but of course, what he's actually doing is what he always does on SF - trying to come off as the sole repository of worldly knowledge that you, as a foolish mortal, would never, ever be able to appreciate. it's fine and even kind of entertaining in C&E, but it's bullshit, and I don't really want to hear about it in this thread.
post #39 of 52
University staff work can often make for a great job, but a lousy career. Great working conditions, low pressure, decent starting pay, good benefits, way above average stability. But advancement is often poor to non-existent and private sector employers won't necessarily have a lot of respect for your work experience. My two cents.
post #40 of 52
Quote:
Originally Posted by CYstyle View Post

Out of curiosity, whats the benefits of a phD other than title and degree? Say you were to work and get your phd, what would you do upon obtaining your degree? Would you go into teaching and become a professor? If you end up in the same place I'd skip the phD and take a masters and a salaried job.

+100. A PhD is sometimes looked down upon in industry because PhDs are sterotyped as ones who like to do research but not practical work.
post #41 of 52
Quote:
Originally Posted by mkarim View Post

Quote:
Originally Posted by CYstyle View Post

Out of curiosity, whats the benefits of a phD other than title and degree? Say you were to work and get your phd, what would you do upon obtaining your degree? Would you go into teaching and become a professor? If you end up in the same place I'd skip the phD and take a masters and a salaried job.

+100. A PhD is sometimes looked down upon in industry because PhDs are sterotyped as ones who like to do research but not practical work.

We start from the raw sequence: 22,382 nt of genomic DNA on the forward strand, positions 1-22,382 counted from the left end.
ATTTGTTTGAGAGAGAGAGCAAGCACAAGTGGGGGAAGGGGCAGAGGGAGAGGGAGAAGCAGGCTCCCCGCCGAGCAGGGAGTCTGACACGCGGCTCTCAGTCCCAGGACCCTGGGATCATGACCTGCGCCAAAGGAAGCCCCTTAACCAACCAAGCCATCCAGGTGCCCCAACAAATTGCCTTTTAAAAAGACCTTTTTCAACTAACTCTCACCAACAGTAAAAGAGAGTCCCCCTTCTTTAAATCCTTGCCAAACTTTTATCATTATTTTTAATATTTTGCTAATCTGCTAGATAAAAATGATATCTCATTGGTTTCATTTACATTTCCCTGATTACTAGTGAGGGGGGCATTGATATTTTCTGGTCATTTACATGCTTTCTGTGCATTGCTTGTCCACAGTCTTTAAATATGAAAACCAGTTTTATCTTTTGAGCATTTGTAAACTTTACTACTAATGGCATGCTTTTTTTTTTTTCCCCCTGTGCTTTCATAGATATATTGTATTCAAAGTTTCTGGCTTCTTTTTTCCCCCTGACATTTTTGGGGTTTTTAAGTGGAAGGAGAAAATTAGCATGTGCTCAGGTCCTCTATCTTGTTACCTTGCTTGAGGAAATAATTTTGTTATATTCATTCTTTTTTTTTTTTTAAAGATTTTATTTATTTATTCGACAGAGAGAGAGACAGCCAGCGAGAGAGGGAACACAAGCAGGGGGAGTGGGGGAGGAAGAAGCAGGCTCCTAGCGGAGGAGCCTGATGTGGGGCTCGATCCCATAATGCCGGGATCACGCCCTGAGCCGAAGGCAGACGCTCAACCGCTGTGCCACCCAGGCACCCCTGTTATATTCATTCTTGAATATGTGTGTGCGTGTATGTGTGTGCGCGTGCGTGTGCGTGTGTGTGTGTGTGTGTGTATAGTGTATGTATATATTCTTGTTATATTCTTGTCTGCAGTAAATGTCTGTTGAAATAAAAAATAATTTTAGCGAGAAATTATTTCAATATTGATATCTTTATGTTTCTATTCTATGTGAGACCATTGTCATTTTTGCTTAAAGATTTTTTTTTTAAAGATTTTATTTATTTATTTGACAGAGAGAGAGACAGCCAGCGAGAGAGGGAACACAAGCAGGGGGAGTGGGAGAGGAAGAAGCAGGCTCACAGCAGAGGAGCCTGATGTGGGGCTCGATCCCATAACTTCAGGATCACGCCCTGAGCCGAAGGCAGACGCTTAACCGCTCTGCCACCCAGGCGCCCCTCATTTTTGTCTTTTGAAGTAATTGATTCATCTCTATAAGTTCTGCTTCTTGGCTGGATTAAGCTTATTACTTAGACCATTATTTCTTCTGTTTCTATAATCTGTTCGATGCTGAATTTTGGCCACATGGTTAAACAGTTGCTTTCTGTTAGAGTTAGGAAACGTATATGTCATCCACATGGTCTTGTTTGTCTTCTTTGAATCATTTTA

this is really industry-dependent, in some sectors you can't even get hired without one while in others you become overqualified and underexperienced ... but seeing as he's focused on a history degree, and he doesn't know what his plans, this thread is almost an exercise in futility and circular arguments.
post #42 of 52
Quote:
Originally Posted by Concordia View Post

A lot of good comments following that article-- on both sides.
Here's another, which (while not mentioning SF directly) puts some of the economic arguments in a different light. http://www.insidehighered.com/advice/2011/01/24/ennis

Article is a fair counter. It essentially argues the intangible for those outside of the experience looking in. You can't argue really with things like pride, ego, mental self-satisfaction, what have you, since they're experience-based. To argue against that would be matter of opinion and difficult to quantify from person to person.

However, there is a strong part of the human experience to rationalize poor situations for the good, and self-select to remember the good once experience is over. The article essentially promotes mentally-elite pursuits in the light that they're higher calling and far more noble than say the materially-elite mindset you might find on SF or whatever. The article also seems to suggest that one needs the graduate higher education system to further their mental ability to the <1% elite stratosphere that only "real" doctorates can attain...

Who's to say a working stiff cannot gain mental prowess through self-study and corroboration with those of similar interests in their free time pursuits? Sure there's no fancy paper or ceremonies with their pursuit, but I fail to see how one is conceptually more "noble" as that article frames it.

I guess for me, the argument that "it's all worth it" to a degree to wrap your-self in to keep you warm and fuzzy at night isn't very compelling. The ego-stroking was slather on rather thick. Similarly, this is why I find those who revel in excessive materialism and spouts superiority over others as another soul-less and vain pursuit.

I prefer my own version of balance... shog[1].gif I'm sure others 'get off' on something else, perhaps it's a PhD, perhaps not.
post #43 of 52
432
post #44 of 52
a phd in what, what journals were they published in (impact factor) ?
post #45 of 52
Quote:
Originally Posted by the shah View Post

a phd in what, what journals were they published in (impact factor) ?

American World War I history.

Published in Social Postmodernist-esque Perspectives.